CTE Programs: Game Programming Q&A

Currently in its first year, under the charge of Mr. Beaver, Game Programming is the newest offering of the DHS CTE programs. 


Q: What’s a general description of the class?

B: “I like to think of the class as a set of tools for students to build video games with.”


Q: What are some skills that you hope your students are going to take away from this


B: “Attention to detail, critical thinking, problem-solving, and I put a really big emphasis

on social interaction in this class.”


Two of the leading students in the class are Nikolas Espinoza, 9, and Elizabeth Cortez, 11.

Here’s what they had to say about the course.

Q: How would you describe your overall experience here?

N: “I would describe [my experience] as very good for me. I’ve been trying to get into

coding, specifically for game development, so with this course, it’s made it really easy to

understand it better than self-teaching. Also, the lessons are explained well and we are given

slides on most, if not all code that we learn, which makes it way easier to understand.”


Q: What is something interesting and helpful that you have learned?

N: “I would say how to do simple movements in games that many people think are easy

to make. Double jumping is in lots of fantasy games. It may seem like it is easy to make, I mean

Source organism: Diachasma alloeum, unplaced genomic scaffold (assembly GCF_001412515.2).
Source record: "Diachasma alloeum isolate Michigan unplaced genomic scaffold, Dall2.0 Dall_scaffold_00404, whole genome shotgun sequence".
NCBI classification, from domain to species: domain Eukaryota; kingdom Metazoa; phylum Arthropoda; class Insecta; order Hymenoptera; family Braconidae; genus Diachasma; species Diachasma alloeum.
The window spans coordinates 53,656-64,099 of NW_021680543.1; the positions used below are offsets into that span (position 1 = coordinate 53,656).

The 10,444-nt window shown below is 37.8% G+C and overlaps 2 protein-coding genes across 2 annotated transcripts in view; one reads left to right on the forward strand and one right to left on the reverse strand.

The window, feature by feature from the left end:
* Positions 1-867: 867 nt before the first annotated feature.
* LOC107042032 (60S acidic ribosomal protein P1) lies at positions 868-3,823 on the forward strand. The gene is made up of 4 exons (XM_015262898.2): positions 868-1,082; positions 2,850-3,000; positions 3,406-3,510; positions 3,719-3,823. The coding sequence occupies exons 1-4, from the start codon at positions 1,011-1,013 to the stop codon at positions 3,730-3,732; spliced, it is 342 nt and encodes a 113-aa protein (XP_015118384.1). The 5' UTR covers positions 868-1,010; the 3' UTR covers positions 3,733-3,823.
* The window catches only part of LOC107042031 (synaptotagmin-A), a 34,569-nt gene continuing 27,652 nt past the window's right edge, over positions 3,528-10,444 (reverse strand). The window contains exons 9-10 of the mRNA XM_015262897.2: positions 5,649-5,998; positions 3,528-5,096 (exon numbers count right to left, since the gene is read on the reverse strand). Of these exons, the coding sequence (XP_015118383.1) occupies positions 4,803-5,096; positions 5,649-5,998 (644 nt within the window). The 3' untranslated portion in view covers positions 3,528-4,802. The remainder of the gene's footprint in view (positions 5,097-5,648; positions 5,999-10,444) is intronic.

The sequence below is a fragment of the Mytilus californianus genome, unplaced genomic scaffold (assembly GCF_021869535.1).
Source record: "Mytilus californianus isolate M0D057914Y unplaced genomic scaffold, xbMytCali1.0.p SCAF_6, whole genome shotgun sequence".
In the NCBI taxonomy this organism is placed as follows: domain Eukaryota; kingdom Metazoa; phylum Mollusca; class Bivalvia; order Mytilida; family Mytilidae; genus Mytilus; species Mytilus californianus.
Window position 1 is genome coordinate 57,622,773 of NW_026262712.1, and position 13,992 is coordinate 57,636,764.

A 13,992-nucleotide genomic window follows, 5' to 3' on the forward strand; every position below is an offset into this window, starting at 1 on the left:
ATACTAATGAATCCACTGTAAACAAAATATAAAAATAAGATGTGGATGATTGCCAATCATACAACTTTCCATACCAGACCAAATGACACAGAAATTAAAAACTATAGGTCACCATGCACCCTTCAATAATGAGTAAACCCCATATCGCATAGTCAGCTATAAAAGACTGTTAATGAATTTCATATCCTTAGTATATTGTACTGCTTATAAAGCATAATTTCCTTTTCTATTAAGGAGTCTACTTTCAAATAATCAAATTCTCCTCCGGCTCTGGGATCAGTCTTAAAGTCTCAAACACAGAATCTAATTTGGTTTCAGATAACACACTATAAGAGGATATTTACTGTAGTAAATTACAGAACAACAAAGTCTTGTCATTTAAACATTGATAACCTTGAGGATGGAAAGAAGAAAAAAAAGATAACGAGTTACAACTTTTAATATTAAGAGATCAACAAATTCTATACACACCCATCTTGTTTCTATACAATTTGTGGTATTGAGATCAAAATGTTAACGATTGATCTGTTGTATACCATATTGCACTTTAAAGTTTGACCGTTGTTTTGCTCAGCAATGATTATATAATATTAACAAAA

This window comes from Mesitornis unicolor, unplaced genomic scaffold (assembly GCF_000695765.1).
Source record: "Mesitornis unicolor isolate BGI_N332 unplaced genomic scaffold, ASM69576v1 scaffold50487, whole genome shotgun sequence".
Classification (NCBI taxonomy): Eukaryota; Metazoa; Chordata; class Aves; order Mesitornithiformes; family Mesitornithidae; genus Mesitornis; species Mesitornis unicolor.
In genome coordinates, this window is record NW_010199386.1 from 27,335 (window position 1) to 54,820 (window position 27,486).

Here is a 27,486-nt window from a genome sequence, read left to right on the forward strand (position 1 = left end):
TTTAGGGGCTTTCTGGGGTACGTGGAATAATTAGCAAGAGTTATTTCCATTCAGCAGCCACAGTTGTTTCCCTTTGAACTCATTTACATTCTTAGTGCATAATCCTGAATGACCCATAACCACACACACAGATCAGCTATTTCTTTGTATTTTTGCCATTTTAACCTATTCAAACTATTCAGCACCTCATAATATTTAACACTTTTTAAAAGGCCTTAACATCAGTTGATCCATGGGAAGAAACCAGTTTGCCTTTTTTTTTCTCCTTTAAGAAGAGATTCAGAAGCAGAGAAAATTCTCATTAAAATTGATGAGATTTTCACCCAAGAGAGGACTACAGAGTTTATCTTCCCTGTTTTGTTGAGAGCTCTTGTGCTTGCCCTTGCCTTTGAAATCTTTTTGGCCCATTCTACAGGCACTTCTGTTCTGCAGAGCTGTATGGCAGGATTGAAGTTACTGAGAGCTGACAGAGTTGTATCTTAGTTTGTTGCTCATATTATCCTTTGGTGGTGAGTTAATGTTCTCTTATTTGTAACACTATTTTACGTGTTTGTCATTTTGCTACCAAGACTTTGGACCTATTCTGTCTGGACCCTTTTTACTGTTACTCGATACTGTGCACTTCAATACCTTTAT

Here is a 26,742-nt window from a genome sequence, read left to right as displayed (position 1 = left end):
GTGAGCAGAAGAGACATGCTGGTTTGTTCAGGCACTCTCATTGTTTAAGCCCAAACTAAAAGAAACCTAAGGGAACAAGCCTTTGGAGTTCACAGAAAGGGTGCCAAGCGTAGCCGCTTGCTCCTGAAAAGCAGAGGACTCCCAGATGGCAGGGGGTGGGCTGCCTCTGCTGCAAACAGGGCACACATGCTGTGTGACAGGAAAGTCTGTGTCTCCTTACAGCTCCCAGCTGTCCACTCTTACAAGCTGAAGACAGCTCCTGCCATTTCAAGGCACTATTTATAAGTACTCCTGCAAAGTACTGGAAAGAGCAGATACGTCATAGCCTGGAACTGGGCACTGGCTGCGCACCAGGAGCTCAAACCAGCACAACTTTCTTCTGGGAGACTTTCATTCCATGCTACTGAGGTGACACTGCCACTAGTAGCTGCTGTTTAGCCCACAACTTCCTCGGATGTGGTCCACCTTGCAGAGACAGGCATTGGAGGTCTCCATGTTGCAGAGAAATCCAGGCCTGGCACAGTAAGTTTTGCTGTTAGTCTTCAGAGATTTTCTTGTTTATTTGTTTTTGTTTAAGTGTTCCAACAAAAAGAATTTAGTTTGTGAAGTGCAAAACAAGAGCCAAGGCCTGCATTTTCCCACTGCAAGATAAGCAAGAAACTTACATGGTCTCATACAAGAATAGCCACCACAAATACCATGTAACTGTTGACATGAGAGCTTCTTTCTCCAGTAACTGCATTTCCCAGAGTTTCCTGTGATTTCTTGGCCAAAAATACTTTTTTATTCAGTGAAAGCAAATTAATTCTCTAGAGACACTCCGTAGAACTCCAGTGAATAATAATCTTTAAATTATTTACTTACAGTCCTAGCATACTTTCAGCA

it’s only jumping twice, but in reality, it takes a good amount of lines of code to make it happen.”


Q: What are some of the things you do in this class?

E: “On a daily basis in the game programming class, we learn a new concept in

programming and then are given challenges to complete that teach us to think differently and

critically in order to complete the task. These daily challenges help us to become better

programmers by expanding our knowledge of the programming language and our ability to be

better analyzers.”


Q: Why did you think of taking this class?

E: “I signed up for this game programming class because it was something new that I

had never tried before, and I wanted to take advantage of the opportunity. I grew up loving to

watch my older brother play video games. Although I’ve never been too big of a gamer, I

loved the way the games looked and was so intrigued as to how they worked. I’ve seen video

games bring together anyone of any age, and I thought it would be fun to make something like